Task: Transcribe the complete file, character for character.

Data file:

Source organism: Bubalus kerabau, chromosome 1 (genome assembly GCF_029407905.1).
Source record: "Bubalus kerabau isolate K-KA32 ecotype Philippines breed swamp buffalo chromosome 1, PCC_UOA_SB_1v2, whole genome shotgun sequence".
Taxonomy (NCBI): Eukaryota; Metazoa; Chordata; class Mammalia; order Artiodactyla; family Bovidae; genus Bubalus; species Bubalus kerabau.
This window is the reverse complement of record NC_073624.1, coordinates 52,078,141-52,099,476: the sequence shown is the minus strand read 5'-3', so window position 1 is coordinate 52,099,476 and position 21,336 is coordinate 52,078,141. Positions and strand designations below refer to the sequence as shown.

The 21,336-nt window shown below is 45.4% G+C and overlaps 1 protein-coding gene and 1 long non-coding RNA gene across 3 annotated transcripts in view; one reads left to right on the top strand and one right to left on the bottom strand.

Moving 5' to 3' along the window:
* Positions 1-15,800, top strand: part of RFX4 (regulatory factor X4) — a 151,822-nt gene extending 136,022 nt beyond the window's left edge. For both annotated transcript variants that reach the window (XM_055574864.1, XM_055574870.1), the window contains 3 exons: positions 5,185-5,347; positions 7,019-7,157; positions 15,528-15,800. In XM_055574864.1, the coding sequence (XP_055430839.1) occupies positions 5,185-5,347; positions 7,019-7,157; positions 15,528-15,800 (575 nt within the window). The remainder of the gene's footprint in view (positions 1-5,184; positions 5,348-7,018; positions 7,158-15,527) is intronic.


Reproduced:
Source organism: Bubalus kerabau, chromosome 1 (genome assembly GCF_029407905.1).
Source record: "Bubalus kerabau isolate K-KA32 ecotype Philippines breed swamp buffalo chromosome 1, PCC_UOA_SB_1v2, whole genome shotgun sequence".
Taxonomy (NCBI): Eukaryota; Metazoa; Chordata; class Mammalia; order Artiodactyla; family Bovidae; genus Bubalus; species Bubalus kerabau.
This window is the reverse complement of record NC_073624.1, coordinates 52,078,141-52,099,476: the sequence shown is the minus strand read 5'-3', so window position 1 is coordinate 52,099,476 and position 21,336 is coordinate 52,078,141. Positions and strand designations below refer to the sequence as shown.

The 21,336-nt window shown below is 45.4% G+C and overlaps 1 protein-coding gene and 1 long non-coding RNA gene across 3 annotated transcripts in view; one reads left to right on the top strand and one right to left on the bottom strand.

Moving 5' to 3' along the window:
* Positions 1-15,800, top strand: part of RFX4 (regulatory factor X4) — a 151,822-nt gene extending 136,022 nt beyond the window's left edge. For both annotated transcript variants that reach the window (XM_055574864.1, XM_055574870.1), the window contains 3 exons: positions 5,185-5,347; positions 7,019-7,157; positions 15,528-15,800. In XM_055574864.1, the coding sequence (XP_055430839.1) occupies positions 5,185-5,347; positions 7,019-7,157; positions 15,528-15,800 (575 nt within the window). The remainder of the gene's footprint in view (positions 1-5,184; positions 5,348-7,018; positions 7,158-15,527) is intronic.